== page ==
Removing Throttle Return Cable

I recently read about a bunch of guys removing their throttle return cable and how they liked it, how it reduced some arm pump, and made for a smoother throttle. So, I tried it in my last race (harescramble).

I did feel like the throttle was smoother and I did feel like I would have had reduced arm pump, but I dont normally have issues with arm pump to begin with.

On one of my laps I had a slow speed tip over in a stream, nothing too bad. Picked 'er up, one or two kicks, and I was back in the race. But, for a little while after my tip over, say almost an entire lap, my throttle was not closing completely when I let off. In fact I had to twist it back manually for the last couple of millimeters, and even then my throttle wasn't completely off. I had to pull my clutch to stop ALL acceleration. It wasn't anything crazy though, nothing I couldnt control with my clutch. And, after a little while the engine speed would return to idle.

So, my question is this. Those of you who have removed the throttle return cable, are you just removing the cable and half of the plastic housing that feeds the two cables into the throttle cam/tube? This is what I did but it seems a little iffy. With only one half of the plastic cable housing, there is a void which allows the remaining half to sort of flail around if you will. If you dont understand what I mean, let me know and I will post a picture of what I am talking about.



Not to sound like a prude, but most high-performance applications run either a push/pull cable or a pull/pull setup for safety. You should have someway to manually close your throttle. Right now you're relying on a rather small torsion spring in the carb to do all the work. As you've already found out, one crash and you ran into a situation where you couldn't close your thottle. Imagine if that happened but instead of hte last few milliimeters, your throttle was stuck half open or WOT. Most race cars will use a dual spring setup (one on the carb, one on the pedal), plus a toe-strap so you can manually pull it closed if required. If you don't suffer from arm pump to begin with, why take the risk? You want a smoother throttle, by some high-end super smooth cables from mcmaster carr and have a blast.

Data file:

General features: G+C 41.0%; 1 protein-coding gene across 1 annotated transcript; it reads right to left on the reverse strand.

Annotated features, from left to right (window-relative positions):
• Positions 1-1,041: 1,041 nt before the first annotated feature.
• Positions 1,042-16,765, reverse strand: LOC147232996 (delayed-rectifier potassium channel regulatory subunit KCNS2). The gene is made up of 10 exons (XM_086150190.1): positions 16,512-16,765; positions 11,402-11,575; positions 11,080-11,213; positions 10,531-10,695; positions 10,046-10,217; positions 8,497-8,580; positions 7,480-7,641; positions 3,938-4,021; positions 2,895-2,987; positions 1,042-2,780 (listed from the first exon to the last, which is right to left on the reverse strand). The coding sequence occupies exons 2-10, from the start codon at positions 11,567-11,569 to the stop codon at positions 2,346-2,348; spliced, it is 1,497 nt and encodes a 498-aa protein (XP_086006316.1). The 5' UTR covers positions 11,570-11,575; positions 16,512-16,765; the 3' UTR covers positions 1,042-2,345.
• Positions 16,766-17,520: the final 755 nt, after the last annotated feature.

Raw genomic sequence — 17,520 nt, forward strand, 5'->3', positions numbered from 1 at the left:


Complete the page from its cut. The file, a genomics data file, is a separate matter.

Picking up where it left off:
Not having a closing cable is not an issue on todays modern dirt bikes. The throttle return spring is plenty strong enough. The slide is riding on bearings. In the old days, this was not the case and the return cable was needed.

My guess is when you dropped the bike that the cable got is a bind somewhere and was causing your problem. Double check how the cable is running under the gas tank.

I haven't run a return cable for years. I did not remove the return cable assy.though. I just unhooked it at the carb. and the throttle tube, then pulled the excess towards the carb. and used a tie-wrap to hold it in place. Leave the return cable housing in place. You can use it as a spare if your pull cable ever gets damaged. Its not a perfect fit but it will get you out of the woods and back home.

Thanks L-vie. I'll take another look at it and maybe strap that return cable to my pull cable too. Nice peace of mind to know the spare is right there.

Im not too worried about my throttle getting stuck WFO. If it did I'd just clutch it and then hit the kill switch. yeah my race would be over, but i wouldnt get all mopped up.

I would like to try some of them fancy shmancy super smooth throttle cables and throttle tube set ups too, but the cash just aint there this month.

wet riding conditions causes stiction around slides, i have an old bike that needs its slides taken out and dried to stop sticky throttle in winter.

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